Young investors are clearly wary about investing in the stock market. The financial crisis of 2008 strongly disturbed our formative professional years. And we can feel its specter still lingers a decade later. Only 33% of millennials own stock, according to a 2016 Bankrate survey. The other survey, a 2015 Harvard University survey found that just 14 percent of millennials trust Wall Street.
As any good stock broker or experienced investor can tell you, you can find bad brokers more often than the good one. Being “bad brokers” means those who put their own interests above that of their clients. However, that worst brokers do this in a perfectly legal way, by causing desire and weaknesses to their clients’.
How do they do that?
Here are three main practices that bad stockbrokers practice. They claim to their clients that aiming for stability rather than growth. Wrong!
Usually, they force clients to obtain an income from two different sources, typically in an illicit way.
Also, some of them are emphasizing low-risk, low-return, high-fee structured products in client accounts.
That’s why many new investors ask how to buy stock without a broker.
Because of the lack of confidence in brokers, many millennials don’t have the startup cash to fund an IRA or a brokerage account. That typically require either automatic monthly payments or a minimum investment of around $1,000-2,500, plus commission fees of around $4-7 for every trade.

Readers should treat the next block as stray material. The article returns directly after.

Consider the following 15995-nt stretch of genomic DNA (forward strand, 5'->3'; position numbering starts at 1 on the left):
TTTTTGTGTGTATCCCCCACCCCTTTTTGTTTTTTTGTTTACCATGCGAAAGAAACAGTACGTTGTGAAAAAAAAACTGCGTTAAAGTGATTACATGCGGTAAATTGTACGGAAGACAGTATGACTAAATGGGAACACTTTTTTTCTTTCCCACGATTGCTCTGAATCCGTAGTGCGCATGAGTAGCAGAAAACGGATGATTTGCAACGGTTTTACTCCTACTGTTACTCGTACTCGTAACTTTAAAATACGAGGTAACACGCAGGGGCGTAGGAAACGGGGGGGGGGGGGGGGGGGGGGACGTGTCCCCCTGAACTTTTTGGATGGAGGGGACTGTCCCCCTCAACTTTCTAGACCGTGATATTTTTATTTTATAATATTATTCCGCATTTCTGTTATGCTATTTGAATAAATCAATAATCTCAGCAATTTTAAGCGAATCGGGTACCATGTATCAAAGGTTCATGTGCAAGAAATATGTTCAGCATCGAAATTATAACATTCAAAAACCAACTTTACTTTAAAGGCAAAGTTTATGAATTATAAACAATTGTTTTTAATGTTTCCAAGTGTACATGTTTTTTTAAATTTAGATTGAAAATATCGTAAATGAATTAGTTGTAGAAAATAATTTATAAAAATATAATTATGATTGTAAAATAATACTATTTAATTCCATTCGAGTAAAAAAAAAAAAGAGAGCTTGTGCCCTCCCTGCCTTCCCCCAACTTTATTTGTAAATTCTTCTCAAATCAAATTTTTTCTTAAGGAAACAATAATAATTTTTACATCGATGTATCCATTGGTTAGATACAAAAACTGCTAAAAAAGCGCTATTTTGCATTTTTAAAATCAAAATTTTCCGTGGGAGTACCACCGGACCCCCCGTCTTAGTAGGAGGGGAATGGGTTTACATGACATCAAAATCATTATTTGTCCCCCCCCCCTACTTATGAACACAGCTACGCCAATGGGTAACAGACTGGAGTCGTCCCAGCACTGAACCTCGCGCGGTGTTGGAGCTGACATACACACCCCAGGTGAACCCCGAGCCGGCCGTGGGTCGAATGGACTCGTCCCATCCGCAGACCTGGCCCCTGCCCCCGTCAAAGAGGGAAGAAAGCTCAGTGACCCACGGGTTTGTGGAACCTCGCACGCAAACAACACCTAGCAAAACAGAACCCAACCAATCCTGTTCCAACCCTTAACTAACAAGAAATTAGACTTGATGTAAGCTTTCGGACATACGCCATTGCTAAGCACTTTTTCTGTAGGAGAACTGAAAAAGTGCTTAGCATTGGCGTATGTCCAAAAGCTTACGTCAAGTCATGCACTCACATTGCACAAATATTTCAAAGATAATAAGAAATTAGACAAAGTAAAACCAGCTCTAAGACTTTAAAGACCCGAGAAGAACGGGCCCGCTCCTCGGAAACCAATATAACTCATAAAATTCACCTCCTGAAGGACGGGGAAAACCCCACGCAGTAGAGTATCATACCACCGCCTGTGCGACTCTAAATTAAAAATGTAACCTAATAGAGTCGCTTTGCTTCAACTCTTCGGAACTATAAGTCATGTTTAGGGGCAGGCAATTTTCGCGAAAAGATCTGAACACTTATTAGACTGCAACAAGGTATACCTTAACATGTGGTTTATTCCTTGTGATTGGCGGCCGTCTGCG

For those people who want to go down this path to business ownership, one option can be to check out direct investment plans.
But it is with varying degrees of success. Of course, there is no requirement that you have to work with a broker to invest in stocks or particularly equity funds.
Buying stocks without broker offers some advantages and disadvantages. So you will need to measure them based on your personal situation. But our goal is to provide you a good handle on how to invest without a broker.
But it’s up to you to make a decision about whether such an approach is appropriate for you. You have to know your unique circumstances and preferences. Because there is no unique solution for everyone.
Let’s say, you had a broker but you noticed that your broker sometimes uses unfamiliar words and phrases to describe investment concepts. Some of this stockbroker jargon is simply a shorthand that brokers use amongst themselves. They use them to refer to familiar situations without having to go into any detail on the underlying concept.
Yes, but your head is going to explode hearing every time some strange words that cause suspicions.
But investing can be simpler if you buy stock without a broker. Just by investing in shares through a company’s direct stock purchase plan.
The first and easiest way to buy stocks without broker
It is when companies, often blue chips, fund a special type of program. It is called a DSPP or Direct Stock Purchase Plan.
The main goal of these plans originally was designed as a way for businesses to let smaller investors buy ownership directly from the company. In the beginning, they were working through a transfer agent or plan administrator. They still do the same.
Most plans allow investors to buy stock without a broker if they agree to either have an amount taken out of their checking or savings account every month for six months. Often $50 is the acceptable minimum. The other way is to make a one-time purchase, which will cost you $250 or $500.